TED Conversations

Bob Kirkpatrick

Writer - Editor, Deludia.com

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Are we psychotic rats helping nature to cull the human "herd?"

The talk by Paul Gilding took me back to a thought I had after listening to another speech on global disasters. Mentioned were volcano eruptions, earthquakes, declining ice packs and fisheries, erosion, air pollution, ground water contamination, increasing rates of life threatening disease, and more. For some reason, I began to think back to a high school science class where natural culling of deer population was described. In short, the deer would reach a high enough population that they ate the available food, so deer would starve, more would get sick and perish to predators. This would reduce the population back to a level which could be sustained by the deer's environment.

It caused me to imagine nature doing the same thing to the human animal; essentially allowing us to pollute and contaminate our environment, adopt non-survival attitudes, and throwing in a few natural disasters to boot. All to drive humans to a pinnacle of collapse that would significantly lower the population and produce a strong nudge back toward stone age technology.

The idea would make for an excellent B grade science fiction story, but I began to wonder if there was a possibility that there might be some small aspect of the idea that might be factual. That natural disasters aside, is there some innate force in humans that causes us to be reckless with our environment and resources?

Psychological studies have demonstrated that rats forced into overcrowding and diminishing resources become psychotic and even more self destructive as those pressures increase.

Are humans possibly affected similarly; Is there an element to us that likens us to those psychotic rats, declining deer populations and natural culling?

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Closing Statement from Bob Kirkpatrick

No.

  • Mar 16 2012: It could be that we self-destruct, or it could be that the earth will help that along. For example: the super caldera that is Yellowstone. If that thing blows, it will take out a huge chunk of the world's population.
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    Mar 16 2012: I'm thinking on more empirical levels. Do we have a built-in self destruction button? Perhaps I should have used lemmings as my example. They aren't really suicidal, they just get so caught up in what each other is doing they go blind to the dangers of where they're headed. Is there a human blind spot? Is it inherent in all animals?
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    Mar 16 2012: Eastern philosophy was developed to address this very issue. We are a social animal and tend to just want and want. But we have extraordinary computing skills that allow us to make intelligent decisions. Eastern philosophy was meant to advance us on the spiritual path that would lead us to seeing the big picture. All religions are built on the principles of Eastern philosophy, but in today's market, they are more resembling herd mentality than a real search for answers. That is one of my pet peeves, why aren't they telling us how to deal with real problems rather than imaginary ones. When I walk out of church, I feel like I just walked out of romper room.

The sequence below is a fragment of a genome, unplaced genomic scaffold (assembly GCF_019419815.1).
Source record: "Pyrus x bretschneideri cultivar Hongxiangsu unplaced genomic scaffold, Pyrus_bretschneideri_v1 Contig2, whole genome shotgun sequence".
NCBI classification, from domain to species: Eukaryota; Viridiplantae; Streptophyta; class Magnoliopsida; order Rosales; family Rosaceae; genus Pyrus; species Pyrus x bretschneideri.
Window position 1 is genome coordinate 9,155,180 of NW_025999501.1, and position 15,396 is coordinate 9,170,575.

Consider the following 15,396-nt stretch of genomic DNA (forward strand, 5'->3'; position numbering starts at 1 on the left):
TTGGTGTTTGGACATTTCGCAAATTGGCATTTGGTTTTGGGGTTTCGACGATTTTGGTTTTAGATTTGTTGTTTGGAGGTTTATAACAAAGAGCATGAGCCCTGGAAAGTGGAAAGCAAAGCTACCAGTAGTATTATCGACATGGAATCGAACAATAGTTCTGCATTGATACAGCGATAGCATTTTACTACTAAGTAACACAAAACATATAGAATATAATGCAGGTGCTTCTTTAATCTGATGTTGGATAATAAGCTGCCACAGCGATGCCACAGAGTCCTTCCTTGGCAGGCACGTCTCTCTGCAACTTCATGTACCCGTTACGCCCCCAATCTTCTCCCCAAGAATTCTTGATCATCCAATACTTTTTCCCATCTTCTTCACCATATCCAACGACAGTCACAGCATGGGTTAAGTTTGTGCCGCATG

The geological record shows that planet earth goes through climate change. Our time here isn't going to make it all go away. We have to adapt to changes, and foreseeing those changes allows us to make intelligent decisions ahead of the game. That is what Eastern philosophy was meant to foster, to put us in sync with the creative forces of nature so that we could draw from its lessons. Science is doing that very thing now in trying to understand how the universe works, but its foresight is a little clouded. No one can agree because it's all about the money and who's agenda is going to get the most attention.

    I am amazed at how reckless people can be. They say it gives them an adrenaline rush. But who's resources do they draw from when their reckless activity goes out of control? I am also amazed at how many people like horror. They like to be scared. But what does it teach them?

    Militant religious fanatics breed out of control and then resort to genocide to keep competitive groups at bay. They are not learning to coexist, they are learning the law of the jungle. They are becoming social animals rather than enlightened souls.

    We have to keep ourselves focused on the big picture. Science is a great tool. But spiritual guidance is necessary to keep it in focus.
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    Mar 16 2012: I've often wondered this myself,is it a genetic expression that a species that gets to blowout proportions goes through?is there a mechanism in all of us that kicks in and we get hyperaggressive towards oneanother as the notion that there is not enough to go around,not enough food,too many people, considering the planet can't topple over from the weight of us and yet people act as if it is.

    I heard yesterday that the C02 content in australia has passed that of oxygen,it's frightening stuff yet the religious in me says this is meant to happen.
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    Mar 16 2012: well you know what i know so what do you want to do now?